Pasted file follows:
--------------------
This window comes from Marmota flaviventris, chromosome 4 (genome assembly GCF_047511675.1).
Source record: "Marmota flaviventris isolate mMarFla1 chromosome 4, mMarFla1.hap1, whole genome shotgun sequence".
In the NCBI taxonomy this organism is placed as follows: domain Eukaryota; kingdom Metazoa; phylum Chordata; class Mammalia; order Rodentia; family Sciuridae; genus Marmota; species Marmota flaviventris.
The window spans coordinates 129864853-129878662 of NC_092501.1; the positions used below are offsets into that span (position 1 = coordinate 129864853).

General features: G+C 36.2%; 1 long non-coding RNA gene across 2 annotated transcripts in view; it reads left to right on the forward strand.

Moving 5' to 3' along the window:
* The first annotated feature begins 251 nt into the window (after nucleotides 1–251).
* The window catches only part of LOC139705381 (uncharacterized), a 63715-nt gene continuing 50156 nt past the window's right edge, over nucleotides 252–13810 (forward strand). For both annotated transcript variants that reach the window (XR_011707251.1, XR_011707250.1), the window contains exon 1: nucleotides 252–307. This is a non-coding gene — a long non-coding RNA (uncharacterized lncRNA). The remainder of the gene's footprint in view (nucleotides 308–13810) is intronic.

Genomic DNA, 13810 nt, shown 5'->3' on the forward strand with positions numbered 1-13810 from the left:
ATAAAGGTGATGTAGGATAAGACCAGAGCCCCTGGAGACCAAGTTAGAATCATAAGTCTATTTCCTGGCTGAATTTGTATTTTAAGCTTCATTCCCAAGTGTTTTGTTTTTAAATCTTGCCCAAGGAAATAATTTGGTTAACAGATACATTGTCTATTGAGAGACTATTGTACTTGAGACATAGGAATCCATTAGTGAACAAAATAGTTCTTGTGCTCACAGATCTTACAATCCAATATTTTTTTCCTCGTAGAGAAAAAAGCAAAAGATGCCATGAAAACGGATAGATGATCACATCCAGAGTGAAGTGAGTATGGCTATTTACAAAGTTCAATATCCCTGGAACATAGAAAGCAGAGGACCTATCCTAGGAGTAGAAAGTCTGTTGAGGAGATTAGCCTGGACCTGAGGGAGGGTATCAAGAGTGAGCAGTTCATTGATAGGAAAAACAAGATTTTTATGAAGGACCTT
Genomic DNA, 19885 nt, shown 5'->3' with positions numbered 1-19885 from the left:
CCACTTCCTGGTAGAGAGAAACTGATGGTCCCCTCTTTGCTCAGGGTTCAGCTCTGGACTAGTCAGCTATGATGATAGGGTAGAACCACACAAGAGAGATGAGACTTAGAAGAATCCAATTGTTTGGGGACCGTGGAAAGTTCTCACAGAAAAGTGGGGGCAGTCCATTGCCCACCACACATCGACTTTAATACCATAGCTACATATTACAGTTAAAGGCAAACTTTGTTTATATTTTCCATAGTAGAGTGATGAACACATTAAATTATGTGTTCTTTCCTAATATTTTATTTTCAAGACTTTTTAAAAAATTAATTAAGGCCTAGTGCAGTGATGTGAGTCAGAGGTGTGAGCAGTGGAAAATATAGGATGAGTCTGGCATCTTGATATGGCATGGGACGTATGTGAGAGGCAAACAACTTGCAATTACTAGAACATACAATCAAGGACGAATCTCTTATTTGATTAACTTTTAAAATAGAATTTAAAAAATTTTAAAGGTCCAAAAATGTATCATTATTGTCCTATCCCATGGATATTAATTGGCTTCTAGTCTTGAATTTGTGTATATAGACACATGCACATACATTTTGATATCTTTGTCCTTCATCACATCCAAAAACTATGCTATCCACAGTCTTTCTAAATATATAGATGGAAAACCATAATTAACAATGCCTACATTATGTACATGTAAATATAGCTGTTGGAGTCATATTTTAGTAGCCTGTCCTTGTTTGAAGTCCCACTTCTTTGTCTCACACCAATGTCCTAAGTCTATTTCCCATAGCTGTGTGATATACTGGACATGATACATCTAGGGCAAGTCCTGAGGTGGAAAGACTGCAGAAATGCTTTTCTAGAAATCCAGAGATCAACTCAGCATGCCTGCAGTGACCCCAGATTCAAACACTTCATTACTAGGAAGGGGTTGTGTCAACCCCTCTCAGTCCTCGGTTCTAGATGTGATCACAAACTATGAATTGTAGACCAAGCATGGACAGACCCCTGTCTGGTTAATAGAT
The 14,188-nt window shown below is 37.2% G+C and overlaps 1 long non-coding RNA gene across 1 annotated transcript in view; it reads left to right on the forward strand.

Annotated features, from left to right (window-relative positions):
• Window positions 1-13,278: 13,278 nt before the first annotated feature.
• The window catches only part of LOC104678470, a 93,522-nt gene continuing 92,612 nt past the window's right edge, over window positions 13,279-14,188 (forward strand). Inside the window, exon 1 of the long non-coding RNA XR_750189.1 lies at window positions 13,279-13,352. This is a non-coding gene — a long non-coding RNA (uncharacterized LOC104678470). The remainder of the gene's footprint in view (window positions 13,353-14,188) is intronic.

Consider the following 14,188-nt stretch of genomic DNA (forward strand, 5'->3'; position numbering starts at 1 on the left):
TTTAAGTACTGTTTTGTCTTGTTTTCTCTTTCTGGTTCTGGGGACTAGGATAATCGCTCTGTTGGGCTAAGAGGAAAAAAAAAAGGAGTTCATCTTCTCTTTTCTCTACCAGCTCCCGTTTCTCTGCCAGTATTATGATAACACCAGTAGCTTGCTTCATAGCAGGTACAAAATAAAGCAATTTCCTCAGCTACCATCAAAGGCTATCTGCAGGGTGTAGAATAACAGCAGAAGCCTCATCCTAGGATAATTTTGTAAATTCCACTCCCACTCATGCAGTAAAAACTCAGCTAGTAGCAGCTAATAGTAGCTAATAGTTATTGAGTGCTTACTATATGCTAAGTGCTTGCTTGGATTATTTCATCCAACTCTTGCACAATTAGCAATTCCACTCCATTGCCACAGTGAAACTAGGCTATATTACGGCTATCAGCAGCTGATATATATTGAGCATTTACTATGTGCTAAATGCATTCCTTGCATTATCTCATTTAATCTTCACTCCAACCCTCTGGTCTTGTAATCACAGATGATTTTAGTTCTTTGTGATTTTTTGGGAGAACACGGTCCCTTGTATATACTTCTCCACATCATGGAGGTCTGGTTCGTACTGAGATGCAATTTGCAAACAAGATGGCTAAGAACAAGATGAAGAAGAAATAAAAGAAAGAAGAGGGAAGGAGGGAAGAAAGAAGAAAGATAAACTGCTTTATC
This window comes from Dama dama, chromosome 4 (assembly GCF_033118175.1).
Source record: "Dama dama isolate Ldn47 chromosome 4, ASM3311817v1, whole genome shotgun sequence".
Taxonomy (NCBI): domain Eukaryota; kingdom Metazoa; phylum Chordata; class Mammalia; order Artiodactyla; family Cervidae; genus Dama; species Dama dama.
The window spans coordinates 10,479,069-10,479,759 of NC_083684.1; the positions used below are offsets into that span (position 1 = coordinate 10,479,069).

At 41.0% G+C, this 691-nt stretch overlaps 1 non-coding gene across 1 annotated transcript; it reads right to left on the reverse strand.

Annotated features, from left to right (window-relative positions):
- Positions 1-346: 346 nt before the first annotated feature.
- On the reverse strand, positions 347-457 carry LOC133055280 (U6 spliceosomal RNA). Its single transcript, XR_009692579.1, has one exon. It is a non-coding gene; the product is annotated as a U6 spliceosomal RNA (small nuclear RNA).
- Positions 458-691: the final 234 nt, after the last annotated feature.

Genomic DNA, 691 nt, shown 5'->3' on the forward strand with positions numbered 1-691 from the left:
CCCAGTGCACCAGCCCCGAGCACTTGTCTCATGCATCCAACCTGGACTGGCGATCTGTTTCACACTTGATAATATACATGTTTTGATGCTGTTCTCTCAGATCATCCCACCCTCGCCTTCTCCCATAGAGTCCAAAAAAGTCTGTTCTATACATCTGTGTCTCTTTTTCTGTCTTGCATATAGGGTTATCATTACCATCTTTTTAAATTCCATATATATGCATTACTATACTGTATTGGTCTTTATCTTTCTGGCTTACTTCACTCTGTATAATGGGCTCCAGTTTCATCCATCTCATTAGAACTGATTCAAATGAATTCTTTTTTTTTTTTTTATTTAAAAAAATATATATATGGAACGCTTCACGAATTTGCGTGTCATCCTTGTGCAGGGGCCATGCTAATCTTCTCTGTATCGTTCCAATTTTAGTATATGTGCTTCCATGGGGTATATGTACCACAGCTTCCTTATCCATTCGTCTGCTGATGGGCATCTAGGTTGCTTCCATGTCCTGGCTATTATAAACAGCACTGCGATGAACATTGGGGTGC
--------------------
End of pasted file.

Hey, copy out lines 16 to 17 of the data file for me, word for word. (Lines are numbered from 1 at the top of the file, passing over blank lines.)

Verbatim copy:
• The window catches only part of LOC104678470, a 93,522-nt gene continuing 92,612 nt past the window's right edge, over window positions 13,279-14,188 (forward strand). Inside the window, exon 1 of the long non-coding RNA XR_750189.1 lies at window positions 13,279-13,352. This is a non-coding gene — a long non-coding RNA (uncharacterized LOC104678470). The remainder of the gene's footprint in view (window positions 13,353-14,188) is intronic.

Consider the following 14,188-nt stretch of genomic DNA (forward strand, 5'->3'; position numbering starts at 1 on the left):